“We’re not only concerned with the user’s side, but also the resource side,” Tammy said. “Are we using our resources, both human and fiscal, and technology wisely?  Are we duplicating a lot of things that we shouldn’t be duplicating?  Are we investing in things that aren’t bearing any fruit?”

At the outset of the project, Tammy says, the installation and integration of a new SIS was the project component that had the highest “wow” factor, with immediate functionality and impact to users and UF constituents.

While the SIS’ capabilities and impact on its users is still a central component of the COMPASS implementation, Tammy says the future implications of a new Constituent Relationship Management (CRM) system have opened her eyes to new and improved uses of “Free” data, a Connected Campus and an enhanced User Experience.  CRM software is designed to help professional entities maintain relationships with their constituents or customers, like UF and its students, faculty and staff, and also its prospects, applicants, alumni and donors.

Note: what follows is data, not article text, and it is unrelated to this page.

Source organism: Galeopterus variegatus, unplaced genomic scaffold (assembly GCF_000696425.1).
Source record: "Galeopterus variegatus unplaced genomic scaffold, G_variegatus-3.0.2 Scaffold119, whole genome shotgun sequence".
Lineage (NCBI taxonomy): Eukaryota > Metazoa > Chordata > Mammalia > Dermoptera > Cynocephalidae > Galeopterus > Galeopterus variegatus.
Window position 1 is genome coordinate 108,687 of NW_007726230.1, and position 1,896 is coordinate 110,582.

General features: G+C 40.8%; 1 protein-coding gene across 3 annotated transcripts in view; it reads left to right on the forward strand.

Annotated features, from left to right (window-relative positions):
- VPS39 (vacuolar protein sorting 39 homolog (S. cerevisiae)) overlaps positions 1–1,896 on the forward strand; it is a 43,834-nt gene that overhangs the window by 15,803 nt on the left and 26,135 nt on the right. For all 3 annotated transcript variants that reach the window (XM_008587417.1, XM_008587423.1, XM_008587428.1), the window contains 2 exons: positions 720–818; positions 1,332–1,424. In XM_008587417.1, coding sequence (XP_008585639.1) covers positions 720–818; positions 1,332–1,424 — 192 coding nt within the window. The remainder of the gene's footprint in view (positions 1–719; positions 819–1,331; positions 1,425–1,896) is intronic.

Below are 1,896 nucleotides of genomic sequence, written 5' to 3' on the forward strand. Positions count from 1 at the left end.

In the higher education sphere, a CRM tracks “touchpoints” or interactions with these different constituent groups.  More touchpoints translates to more data about a UF constituent, which leads to more informed decisions surrounding how to best communicate and interact with any given constituent.

COMPASS’ first official go-live date or “release” comes August 7th, and Tammy says she is encouraged by the success of the project’s testing phase, thus far, and excited to show campus the new technologies aimed at a Connected Campus, an optimum User Experience and Free Data.

“With testing now underway and progressing steadily, I’m excited that campus will begin seeing some of the new COMPASS-implemented technologies in the near future,” Tammy said. “It’s going to take some time for these technologies to gel and optimize, but with our goals of ‘Connected Campus,’ ‘Free the Data,’ and ‘User Experience’ in mind, we’re going to be bringing innovation and optimization to a classroom or workroom near you.”

Learn more about COMPASS elements supporting “Connected Campus,” “Free the Data,” and “User Experience.”